For some British holidaymakers abroad, it has meant receiving as little as 87 cents for one pound.
It comes after solid data out of the bloc laid bare the diverging performances of the UK and the European Union’s wider economy.
Travellers exchanging money at Southampton Airport’s Moneycorp branch today were getting just 87 cents for every pound – representing the worst rate since the financial crisis.
Since the Brexit referendum result last June, the pound has tumbled more than 15% against the euro.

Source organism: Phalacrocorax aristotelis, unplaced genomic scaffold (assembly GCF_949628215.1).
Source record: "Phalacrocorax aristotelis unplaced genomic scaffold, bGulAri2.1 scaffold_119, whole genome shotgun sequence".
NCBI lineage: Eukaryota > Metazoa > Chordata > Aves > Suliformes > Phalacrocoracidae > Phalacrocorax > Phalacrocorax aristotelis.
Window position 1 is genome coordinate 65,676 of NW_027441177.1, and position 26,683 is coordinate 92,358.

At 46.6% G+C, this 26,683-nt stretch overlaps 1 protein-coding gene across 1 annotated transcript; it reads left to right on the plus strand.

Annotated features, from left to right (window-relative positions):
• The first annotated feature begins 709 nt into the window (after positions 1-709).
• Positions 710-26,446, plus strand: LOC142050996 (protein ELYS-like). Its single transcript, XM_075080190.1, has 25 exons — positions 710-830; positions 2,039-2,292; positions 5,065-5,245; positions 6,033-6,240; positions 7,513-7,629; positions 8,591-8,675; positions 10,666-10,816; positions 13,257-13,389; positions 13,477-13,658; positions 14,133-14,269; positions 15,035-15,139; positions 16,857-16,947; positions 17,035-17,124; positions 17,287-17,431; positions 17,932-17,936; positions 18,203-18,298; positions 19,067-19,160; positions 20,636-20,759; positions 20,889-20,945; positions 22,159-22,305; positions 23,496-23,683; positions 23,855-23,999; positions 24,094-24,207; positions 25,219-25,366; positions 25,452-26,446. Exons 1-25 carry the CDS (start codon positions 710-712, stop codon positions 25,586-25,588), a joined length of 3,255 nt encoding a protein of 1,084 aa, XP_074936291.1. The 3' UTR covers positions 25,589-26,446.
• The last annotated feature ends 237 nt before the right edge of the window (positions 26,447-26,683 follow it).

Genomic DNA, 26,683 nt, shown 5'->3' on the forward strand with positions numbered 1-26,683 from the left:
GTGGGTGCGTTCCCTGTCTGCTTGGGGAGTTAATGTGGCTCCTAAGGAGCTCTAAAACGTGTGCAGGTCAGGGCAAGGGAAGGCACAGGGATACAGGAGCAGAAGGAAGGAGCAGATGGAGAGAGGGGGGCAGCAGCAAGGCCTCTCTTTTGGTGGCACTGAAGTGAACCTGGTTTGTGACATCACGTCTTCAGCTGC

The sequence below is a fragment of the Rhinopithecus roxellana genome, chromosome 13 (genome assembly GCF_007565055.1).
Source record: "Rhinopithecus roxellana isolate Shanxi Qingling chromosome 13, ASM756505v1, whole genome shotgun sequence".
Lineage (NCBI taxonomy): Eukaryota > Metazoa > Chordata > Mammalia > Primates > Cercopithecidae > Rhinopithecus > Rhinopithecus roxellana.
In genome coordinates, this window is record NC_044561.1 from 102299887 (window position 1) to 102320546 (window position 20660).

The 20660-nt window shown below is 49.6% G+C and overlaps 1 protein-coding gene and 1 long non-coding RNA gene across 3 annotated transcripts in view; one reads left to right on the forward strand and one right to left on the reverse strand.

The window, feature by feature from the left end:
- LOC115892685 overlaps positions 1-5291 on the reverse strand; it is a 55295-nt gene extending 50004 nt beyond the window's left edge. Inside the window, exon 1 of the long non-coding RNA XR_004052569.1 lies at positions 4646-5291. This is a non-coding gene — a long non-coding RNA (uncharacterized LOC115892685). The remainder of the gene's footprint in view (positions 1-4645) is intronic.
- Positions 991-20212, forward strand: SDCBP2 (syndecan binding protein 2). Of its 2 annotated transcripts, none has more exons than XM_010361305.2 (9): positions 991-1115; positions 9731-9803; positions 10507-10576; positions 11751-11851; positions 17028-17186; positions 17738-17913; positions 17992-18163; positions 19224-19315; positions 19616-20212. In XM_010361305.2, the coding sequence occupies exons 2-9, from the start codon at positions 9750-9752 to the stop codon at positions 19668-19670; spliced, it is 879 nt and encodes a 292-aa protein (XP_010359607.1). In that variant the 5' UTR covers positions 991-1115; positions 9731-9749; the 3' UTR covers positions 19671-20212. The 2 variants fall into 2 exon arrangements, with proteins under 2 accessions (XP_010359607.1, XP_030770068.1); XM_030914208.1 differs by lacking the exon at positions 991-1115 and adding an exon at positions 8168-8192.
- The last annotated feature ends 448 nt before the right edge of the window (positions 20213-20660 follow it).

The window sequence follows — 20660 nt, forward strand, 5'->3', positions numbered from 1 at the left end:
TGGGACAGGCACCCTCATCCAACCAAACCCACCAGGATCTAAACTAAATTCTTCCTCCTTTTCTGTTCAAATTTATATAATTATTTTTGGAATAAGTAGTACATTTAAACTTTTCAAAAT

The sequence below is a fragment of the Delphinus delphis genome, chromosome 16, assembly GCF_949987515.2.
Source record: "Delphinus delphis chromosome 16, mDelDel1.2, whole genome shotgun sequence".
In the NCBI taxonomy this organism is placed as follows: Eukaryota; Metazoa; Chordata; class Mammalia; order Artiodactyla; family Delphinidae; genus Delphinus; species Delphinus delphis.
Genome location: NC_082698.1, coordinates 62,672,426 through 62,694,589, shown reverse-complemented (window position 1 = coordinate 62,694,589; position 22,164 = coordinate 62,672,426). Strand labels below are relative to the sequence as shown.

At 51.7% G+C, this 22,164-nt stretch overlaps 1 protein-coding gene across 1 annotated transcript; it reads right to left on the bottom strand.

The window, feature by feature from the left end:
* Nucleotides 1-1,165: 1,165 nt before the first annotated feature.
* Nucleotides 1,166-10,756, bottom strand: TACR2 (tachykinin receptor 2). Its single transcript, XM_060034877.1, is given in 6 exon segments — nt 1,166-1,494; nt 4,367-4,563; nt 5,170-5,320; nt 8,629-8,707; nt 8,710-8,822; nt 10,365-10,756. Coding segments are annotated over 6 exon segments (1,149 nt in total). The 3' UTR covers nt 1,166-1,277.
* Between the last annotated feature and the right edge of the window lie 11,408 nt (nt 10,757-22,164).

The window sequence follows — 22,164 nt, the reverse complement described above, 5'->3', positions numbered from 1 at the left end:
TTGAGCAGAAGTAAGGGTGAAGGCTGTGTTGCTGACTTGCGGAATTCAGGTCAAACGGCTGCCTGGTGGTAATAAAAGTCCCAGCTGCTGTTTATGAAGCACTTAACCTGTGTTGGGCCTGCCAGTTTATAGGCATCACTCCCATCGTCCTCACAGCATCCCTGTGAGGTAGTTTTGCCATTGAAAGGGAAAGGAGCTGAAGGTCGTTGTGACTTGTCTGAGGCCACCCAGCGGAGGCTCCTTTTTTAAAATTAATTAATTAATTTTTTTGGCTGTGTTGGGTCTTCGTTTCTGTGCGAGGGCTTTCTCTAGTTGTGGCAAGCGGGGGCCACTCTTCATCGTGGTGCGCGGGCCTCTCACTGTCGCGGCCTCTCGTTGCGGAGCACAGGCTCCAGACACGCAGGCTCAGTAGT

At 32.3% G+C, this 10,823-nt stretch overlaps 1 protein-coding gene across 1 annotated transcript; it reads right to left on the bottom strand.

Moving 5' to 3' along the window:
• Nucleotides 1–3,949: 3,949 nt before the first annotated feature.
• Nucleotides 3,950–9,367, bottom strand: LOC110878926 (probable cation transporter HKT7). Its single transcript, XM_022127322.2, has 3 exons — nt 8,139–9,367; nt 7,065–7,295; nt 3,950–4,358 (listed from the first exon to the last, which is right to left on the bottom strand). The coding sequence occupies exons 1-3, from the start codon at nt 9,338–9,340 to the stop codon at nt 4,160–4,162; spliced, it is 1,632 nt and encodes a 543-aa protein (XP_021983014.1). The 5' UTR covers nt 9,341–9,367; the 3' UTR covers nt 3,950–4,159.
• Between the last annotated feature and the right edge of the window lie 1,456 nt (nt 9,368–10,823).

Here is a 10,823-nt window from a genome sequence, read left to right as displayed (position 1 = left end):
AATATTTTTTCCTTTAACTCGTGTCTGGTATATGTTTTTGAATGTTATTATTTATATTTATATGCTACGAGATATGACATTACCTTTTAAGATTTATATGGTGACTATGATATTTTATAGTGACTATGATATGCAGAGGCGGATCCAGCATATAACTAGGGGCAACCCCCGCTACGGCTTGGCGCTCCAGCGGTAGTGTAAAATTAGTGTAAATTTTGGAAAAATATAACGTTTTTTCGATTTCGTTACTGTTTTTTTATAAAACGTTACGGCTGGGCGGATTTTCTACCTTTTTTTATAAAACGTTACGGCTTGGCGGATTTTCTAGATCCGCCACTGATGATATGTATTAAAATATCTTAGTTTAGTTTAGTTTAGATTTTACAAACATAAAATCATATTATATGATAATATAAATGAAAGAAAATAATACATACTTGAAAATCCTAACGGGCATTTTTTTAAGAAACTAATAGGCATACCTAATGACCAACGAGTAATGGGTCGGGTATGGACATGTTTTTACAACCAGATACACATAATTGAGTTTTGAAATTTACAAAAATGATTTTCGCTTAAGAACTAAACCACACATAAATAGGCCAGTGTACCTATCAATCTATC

Economists at UniCredit wrote in a note to clients this morning that the ‘upward trend’ in the euro’s value against the pound ‘is showing no signs of slowing down’.
Meanwhile, strategists at Morgan Stanley wrote in a note yesterday that the pound’s weakness ‘is no longer inspiring foreign buyers to come into the market’.
They said that buying the euro against the pound is the most sensible trade at the moment.
Last week strategists at the US bank said that the pound would be worth less than the euro on official exchanges by early next year.